[…continued from last post]
We just reviewed an album with a song titled “Tell Me Why” and here’s another one already in our queue. The songs could not be more different. Only the ubiquitous early 90s shuffle beat points back to this song’s origins. The abstract synths gently pulling us into the song were out of the Callum Malcolm playbook and redolent of the sound he brought as producer to The Blue Nile. But the matter-of-fact, conversational tone of John Campbell was always a very different kettle of fish to the more heart wrenching approach of Paul Buchanan. But a listen to the lyrics here showed that though his manner and delivery differed from Buchanan, his words were recounting a time when “you heart stays out all night” and aiming to repair the damage from a straying. The big difference came down to the reserve that Campbell brought to the mic.
“Up On The Roof” was a heartfelt song of remembrance with a rare hint of electric guitar on an album that was primarily acoustic among the delicate washes of synths. The band made a rare call back to their signature song with “The Gift Of Rain” sporting the most urgent and mototik beat here, as Campbell recounted a car journey of a fundamentally different kind to the one in “Driving Away From Home.” The chorus here even paid heed to the differences between the songs.
“Sweet journey home
Along the northern highways
Sweet memories carry me home” – “The Gift Of Rain”
The tentative piano notes that began “I Can’t Sleep” were a perfect evocation of tapping your partner on the shoulder as Campbell said “wake up… wake up, Francine.” Relating how the heat in that night put the notion of a night’s sleep off the table. No, this was the time for a swim to cool down. The sustained string patches suspended time as the ambient harmonics took the song off of the pop path to something a little more abstract. Sounding much like the acoustics beneath the pier at the song’s Jackson Sound. The song was as much an environmental as an emotional portrait and the breakdown in the coda seemed to want to go on forever… until the song surprised with a quick fade.
More motorik rhythmic urgency was found on “In My Dreams” along with subtle, jazzy, acoustic guitar licks. The swelling sustained string chords were a perfect evocation of the rising sun of the song’s chorus. The shimmering synths leading into the chorus added just the right amount of necessary tension to the ultimately languid vibe of the song.
The closing “How Can I Tell You” presented a scenario that seemed like an admission of guilt for a wrong committed that the French woman [Moira Kenney] on the phone with the singer had no knowledge of yet. She interjected “what have you done?” in French throughout the song as a spoken interlude and rhythmic device. As the song progressed, the mention of a promise broken by the call itself advanced to protestations of innocence and a de-escalation of the unnamed action to something less than a sin. Ultimately, the singer rationalized their action by repeating that they only ever did it once on the outro. Having sought confession, they were ready to move on as the french horn synths in the outro brought the gentle song to its closure.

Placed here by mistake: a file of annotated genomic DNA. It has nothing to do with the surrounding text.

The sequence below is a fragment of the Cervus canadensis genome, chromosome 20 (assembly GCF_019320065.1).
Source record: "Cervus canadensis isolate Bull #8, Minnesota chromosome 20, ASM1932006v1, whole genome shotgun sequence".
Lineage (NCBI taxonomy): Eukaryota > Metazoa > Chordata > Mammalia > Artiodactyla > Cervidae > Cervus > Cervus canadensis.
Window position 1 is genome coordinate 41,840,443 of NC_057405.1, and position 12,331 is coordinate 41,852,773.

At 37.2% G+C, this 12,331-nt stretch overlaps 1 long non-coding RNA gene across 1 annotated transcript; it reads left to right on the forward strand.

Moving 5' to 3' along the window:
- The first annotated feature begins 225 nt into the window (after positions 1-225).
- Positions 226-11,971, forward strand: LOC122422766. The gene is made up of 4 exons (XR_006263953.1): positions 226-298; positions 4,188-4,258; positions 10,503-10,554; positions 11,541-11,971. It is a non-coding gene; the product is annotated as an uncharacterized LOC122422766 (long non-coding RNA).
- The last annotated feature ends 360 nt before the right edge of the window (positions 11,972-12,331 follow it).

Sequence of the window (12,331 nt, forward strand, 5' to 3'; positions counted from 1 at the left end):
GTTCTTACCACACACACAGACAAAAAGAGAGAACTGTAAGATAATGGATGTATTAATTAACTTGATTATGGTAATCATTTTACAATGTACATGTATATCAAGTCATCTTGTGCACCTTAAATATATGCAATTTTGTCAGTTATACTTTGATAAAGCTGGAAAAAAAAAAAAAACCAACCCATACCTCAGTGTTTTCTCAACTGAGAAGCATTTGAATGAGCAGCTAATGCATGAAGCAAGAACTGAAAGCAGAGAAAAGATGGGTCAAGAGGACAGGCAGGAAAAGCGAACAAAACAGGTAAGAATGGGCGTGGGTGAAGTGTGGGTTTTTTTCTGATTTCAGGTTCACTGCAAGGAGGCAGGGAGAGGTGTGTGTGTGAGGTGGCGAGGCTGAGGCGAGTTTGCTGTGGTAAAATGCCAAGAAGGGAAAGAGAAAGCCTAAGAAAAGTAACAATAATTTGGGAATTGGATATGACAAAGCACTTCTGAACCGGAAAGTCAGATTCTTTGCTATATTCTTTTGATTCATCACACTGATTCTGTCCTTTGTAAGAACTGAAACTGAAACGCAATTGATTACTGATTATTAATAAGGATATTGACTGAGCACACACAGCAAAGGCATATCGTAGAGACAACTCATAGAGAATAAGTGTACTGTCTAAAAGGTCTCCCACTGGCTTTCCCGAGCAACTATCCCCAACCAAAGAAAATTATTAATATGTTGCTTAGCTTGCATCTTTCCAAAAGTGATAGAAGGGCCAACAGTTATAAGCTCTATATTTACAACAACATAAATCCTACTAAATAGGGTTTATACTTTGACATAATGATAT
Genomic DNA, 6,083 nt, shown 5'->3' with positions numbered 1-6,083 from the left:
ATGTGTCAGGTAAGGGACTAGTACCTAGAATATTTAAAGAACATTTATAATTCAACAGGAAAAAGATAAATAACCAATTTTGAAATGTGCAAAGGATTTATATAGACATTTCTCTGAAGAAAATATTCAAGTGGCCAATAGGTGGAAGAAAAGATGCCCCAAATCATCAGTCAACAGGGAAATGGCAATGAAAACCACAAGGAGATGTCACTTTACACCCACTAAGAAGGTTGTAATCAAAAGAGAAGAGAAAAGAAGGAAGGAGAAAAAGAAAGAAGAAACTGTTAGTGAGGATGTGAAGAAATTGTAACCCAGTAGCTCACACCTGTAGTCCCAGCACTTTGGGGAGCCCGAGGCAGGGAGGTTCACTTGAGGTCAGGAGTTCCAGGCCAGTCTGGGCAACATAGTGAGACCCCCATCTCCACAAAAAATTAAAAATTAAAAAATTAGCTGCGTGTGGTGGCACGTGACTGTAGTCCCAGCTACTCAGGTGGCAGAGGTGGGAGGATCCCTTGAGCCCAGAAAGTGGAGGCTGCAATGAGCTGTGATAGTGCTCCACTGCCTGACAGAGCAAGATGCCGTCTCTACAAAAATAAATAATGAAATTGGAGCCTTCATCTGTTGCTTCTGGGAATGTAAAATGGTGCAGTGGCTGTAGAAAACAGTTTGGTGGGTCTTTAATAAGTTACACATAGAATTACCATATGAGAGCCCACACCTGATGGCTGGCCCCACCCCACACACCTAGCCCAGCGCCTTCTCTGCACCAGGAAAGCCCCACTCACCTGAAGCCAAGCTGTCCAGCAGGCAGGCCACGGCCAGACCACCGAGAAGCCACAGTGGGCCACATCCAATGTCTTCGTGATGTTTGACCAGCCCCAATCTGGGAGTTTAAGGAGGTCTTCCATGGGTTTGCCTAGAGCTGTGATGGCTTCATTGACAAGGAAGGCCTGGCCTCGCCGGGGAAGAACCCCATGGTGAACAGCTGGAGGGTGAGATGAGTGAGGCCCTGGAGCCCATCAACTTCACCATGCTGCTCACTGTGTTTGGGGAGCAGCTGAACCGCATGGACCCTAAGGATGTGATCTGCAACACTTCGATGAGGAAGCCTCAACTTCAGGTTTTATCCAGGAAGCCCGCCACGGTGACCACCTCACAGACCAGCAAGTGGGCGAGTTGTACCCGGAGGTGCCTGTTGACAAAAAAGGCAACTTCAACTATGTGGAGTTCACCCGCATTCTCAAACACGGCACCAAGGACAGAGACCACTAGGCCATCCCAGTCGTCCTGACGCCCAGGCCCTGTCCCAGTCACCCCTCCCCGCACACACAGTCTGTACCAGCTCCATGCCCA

I found it interesting that these songs from the early 90s were unfinished, which leads me to suspect that all of the vocals here were recent for a consistent tone. The band had their work cut out to find a way to get the [obsolete] tapes from almost 30 years ago read successfully. I suspect that had this been finished by 1993, the result would have been closer to a seamless continuation of the vibe the band was exploring on “Song.” By linking up with original producer Callum Malcolm [who accompanied Whitehead and Campbell] and recording in Castlesound Studio, that meant that the sonic footprint of the album adhered close to the imperial Blue Nile sound.
Of course, feel is one thing. It’s Immaterial approached the emotional content of their music in a very different way to The Blue Nile. The band proffered a more dryly dispassionate, conversational tone to their music that was intimate without the more grandiose tone that Paul Buchanan aimed for. But the overriding factor that I feel had the biggest effect on this album, was the fact that it was re-worked and finished contemporaneously. This allowed the band to reflect their current headspace, and it made for an album that was ultimately a half-step away from the vibe on “Song.”
“House For Sale” was a slightly poppier, less abstract album, where the gentle, mid tempo songs and performances could nestle close to the sort of vibe that China Crisis also explored. In that context, especially with Gary Daly inviting Mr. Campbell to perform on his recent solo album, and with the appearance here of CC’s engineer Mark Pythian, any similarities to that other Liverpudlian band were heightened here, but ultimately, the emotional tone here was more shadowy and nuanced. Lacking the winsome quality that Mr. Daly usually brought to the music of China Crisis.
The new sessions recorded contemporaneously in Liverpool at Elevator Studios and engineered by Tom Roach were ultimately produced by the band. Bringing a 90s state of mind into the present for a mixed approach. I wonder if the lyrics were even written 30 years ago. Even if they were, I can imagine the accumulated weight of half a lifetime lived since then would inevitably lead to changes. Possibly drastic ones.
If you’ve ever been captured by the gentle, introverted pull of this band then I strongly recommend bringing any ardor for their unique musical presence up to date with a purchase of their third album, which has taken a long, and circuitous path to reach our grateful, 2020 ears. I can hope that there might be another album in the offering in less than half a lifetime from this compelling duo.
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